What doesn't get publicized as often is those who tire of the lifestyle or need to balance out their life in France with another base in a city or even another country.  Life isn't all about drinking the latest released wines by the pool and shopping at the different antique markets at a different village every day of the week.  
There are many stories about village disputes, 
some xenophobic council members being a pest, 
and lonely winters in empty hamlets that are quickly forgotten about in the lavender scented l'heure bleue pastis induced haze.

One day I may consider the option myself but 
I would consider many aspects of a move and 
not be bamboozled by false house price comparisons and someone's travel account of the fabulous time they had when they were in Provence for two weeks a few years ago!

Thursday, 6 August 2015

My Wedding Memories

Mr CSW and I are celebrating our wedding anniversary this month and I went through the photos and thought I would share some of my memories with you.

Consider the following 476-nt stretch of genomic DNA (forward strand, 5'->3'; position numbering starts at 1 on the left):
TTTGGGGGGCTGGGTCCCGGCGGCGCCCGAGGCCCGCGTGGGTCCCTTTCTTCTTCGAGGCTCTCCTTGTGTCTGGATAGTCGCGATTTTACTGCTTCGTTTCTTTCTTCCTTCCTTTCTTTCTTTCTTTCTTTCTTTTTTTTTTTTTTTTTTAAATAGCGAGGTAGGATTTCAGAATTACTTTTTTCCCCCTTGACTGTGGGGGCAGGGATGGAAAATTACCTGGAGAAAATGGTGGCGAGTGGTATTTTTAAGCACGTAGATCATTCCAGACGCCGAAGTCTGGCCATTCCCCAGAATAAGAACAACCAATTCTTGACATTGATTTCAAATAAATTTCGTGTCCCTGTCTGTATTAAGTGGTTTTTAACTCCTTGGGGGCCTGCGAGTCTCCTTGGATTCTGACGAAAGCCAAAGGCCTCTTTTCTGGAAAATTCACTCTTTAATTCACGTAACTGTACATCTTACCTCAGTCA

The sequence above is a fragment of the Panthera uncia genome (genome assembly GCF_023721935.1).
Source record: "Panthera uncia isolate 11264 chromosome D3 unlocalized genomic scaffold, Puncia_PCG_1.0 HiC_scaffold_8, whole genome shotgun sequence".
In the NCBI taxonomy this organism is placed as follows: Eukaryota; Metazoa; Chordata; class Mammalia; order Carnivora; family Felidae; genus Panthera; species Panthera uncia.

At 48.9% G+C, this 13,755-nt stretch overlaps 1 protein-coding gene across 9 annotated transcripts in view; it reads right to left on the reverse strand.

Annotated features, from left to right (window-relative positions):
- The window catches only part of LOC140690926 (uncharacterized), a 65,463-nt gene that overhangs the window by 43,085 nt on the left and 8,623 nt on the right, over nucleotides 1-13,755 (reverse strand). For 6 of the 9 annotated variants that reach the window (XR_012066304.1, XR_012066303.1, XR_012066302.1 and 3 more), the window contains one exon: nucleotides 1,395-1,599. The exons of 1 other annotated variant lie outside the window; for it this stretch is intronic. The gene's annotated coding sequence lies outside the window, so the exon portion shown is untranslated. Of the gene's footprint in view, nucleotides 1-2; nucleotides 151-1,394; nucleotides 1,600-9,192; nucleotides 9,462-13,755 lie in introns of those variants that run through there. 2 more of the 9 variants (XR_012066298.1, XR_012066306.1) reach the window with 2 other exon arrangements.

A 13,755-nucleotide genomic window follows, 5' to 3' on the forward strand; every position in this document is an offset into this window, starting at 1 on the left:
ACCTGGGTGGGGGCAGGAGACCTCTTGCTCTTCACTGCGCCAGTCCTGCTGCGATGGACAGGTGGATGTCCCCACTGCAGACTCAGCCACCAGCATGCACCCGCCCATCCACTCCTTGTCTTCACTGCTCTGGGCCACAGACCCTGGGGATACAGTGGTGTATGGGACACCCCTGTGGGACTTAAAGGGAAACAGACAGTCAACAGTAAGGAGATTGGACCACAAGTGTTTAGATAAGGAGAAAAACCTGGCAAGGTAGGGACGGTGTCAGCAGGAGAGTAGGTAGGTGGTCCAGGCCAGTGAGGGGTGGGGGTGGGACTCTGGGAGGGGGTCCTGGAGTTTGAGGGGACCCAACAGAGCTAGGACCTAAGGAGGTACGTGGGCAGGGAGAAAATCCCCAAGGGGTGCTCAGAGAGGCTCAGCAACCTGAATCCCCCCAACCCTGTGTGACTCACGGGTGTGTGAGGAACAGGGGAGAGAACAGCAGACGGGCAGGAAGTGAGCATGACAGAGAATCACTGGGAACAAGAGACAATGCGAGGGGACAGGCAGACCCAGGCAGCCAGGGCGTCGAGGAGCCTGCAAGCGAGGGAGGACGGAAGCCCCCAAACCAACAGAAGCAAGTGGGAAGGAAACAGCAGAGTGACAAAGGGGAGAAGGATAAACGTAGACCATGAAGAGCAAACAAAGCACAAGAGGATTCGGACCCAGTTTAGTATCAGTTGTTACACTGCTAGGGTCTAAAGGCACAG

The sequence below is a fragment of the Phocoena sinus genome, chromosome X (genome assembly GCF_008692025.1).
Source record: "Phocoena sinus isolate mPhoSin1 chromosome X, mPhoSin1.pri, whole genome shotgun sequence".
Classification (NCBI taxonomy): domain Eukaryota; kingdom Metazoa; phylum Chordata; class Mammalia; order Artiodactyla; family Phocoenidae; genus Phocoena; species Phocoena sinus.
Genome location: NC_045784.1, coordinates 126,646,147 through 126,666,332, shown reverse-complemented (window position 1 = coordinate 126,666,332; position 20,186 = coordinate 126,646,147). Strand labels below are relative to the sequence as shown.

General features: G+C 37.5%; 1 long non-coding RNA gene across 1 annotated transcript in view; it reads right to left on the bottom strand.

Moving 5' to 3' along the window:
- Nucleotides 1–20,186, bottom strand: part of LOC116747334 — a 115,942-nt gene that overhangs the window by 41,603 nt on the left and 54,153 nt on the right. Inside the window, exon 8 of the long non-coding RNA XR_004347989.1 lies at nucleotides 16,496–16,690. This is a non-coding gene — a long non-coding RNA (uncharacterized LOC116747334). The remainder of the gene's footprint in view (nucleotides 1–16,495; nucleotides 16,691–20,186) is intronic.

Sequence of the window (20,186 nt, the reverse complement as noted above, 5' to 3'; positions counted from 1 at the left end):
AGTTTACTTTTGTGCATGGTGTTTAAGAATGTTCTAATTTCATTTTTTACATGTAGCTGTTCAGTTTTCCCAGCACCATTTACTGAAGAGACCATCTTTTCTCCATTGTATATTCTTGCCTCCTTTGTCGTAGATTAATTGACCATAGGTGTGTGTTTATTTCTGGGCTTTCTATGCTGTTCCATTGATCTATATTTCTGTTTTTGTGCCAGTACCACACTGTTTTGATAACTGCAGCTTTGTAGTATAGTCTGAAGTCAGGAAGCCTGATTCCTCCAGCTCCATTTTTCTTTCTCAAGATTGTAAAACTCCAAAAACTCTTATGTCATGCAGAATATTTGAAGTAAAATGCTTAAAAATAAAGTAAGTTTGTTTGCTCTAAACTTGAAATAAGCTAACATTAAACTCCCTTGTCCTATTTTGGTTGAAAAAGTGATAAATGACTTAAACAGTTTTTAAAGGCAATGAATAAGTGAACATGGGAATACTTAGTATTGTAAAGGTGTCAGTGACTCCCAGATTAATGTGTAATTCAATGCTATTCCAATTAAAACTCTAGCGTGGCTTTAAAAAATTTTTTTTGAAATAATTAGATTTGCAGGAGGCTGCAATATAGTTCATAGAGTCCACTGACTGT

I got married in my thirties.
I never expected to get married so when I finally did I didn't really have any ready plans on how to have a ceremony.
I wanted to elope but legally weddings in the UK need to have two witnesses.

But I thought it would be actually odd just having 4 people at town hall so I decided we would invite only a few close friends.
Only the close friends and not their partners.
I know.
Controversial.

But this was my wedding and I wasn't in the business to play diplomatic games and appease everyone.  It was made slightly easier as there was only one family member of ours who came and that was only because that person lived in London.